The commander’s name was Claudius Lysias. He wrote a letter to governor Felix saying that he had rescued Paul, a Roman citizen, from the Jews, who wanted to kill him. He said that charges against Paul were religious issues that did not warrant the death penalty. He sent Paul to Felix to protect Paul from being assassinated by the Jews. He requested Felix to take over the case because he could not handle it anymore.
VV 31-35, 31 Then the soldiers, as it was commanded them, took Paul, and brought him by night to Antipatris. 32 On the morrow they left the horsemen to go with him, and returned to the castle:33 Who, when they came to Caesarea and delivered the epistle to the governor, presented Paul also before him. 34 And when the governor had read the letter, he asked of what province he was. And when he understood that he was of Cilicia; 35 I will hear thee, said he, when thine accusers are also come. And he commanded him to be kept in Herod’s judgment hall.
The soldiers took Paul to Antipatris by night. Antipatris was a military base halfway between Jerusalem and Caesarea. The next day, the convoy arrived at Caesarea. The leader gave the commander’s letter and handed Paul to Felix. When Felix read that letter and found out that Paul was from Cilicia, he kept Paul in Herod’s Praetorium. Felix was the successor of Pontius Pilate.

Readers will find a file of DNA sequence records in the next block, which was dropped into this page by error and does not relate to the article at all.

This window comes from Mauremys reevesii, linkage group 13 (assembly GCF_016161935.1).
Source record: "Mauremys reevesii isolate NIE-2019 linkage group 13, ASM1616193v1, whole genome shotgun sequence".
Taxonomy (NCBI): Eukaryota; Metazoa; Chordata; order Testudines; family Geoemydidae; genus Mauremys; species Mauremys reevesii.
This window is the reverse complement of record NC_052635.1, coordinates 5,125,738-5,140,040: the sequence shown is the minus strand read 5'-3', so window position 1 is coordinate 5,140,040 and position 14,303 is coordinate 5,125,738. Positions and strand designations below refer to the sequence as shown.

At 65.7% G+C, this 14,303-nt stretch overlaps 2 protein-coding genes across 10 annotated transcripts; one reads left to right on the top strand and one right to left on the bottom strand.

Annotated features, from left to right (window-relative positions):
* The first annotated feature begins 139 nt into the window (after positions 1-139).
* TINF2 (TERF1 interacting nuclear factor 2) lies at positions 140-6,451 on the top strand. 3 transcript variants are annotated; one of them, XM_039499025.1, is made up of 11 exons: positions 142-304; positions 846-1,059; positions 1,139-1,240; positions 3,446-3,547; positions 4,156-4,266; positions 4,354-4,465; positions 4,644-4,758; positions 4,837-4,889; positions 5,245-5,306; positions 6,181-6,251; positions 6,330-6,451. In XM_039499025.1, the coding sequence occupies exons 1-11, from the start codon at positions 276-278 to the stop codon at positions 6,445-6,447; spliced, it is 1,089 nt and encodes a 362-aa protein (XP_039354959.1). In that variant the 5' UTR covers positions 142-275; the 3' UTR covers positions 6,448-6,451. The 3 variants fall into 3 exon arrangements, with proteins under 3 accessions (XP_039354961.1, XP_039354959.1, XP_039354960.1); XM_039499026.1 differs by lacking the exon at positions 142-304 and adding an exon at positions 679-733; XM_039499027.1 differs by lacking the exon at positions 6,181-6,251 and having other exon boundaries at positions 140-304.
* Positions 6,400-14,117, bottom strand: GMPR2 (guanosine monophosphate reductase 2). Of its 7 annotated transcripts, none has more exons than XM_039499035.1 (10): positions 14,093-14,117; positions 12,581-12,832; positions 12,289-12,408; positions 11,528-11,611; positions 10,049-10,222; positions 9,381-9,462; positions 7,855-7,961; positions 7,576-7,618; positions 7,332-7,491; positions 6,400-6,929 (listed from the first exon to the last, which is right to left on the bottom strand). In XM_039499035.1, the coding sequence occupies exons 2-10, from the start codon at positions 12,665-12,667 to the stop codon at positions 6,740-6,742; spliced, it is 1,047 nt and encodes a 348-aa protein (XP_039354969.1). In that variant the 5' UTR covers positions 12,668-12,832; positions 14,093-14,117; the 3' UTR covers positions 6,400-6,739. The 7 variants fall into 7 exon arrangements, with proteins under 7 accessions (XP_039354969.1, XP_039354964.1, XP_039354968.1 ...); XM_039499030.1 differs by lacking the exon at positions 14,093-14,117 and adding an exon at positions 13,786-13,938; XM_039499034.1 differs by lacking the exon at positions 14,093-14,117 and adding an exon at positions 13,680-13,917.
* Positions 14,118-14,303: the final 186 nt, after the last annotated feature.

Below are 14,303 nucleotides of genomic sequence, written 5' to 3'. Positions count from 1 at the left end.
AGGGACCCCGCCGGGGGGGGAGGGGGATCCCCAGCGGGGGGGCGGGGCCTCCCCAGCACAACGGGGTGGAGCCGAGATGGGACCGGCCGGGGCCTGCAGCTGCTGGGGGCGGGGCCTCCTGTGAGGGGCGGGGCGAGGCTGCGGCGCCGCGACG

Paul was persecuted by the Jews in Damascus, Jerusalem, Phillipi, Thessalonica, Iconium, Lystra, Pisidia Antioch, Corinth, Ephesus, and now in Jerusalem again. Christ appeared to Him in a vision five times to encourage him. He continued to teach, preach, and heal the sick until his death at the hands of Nero. Paul was our hero of the faith. He is the apostle and evangelist par excellence. We should imitate Paul just as he imitated Christ.
Heavenly Father, thank you for the life of the great apostle, Paul. Thank you for preserving the book of Acts for our benefit and our enrichment. We pray for healing, guidance, protection, and providential care, in Jesus’ name, Amen.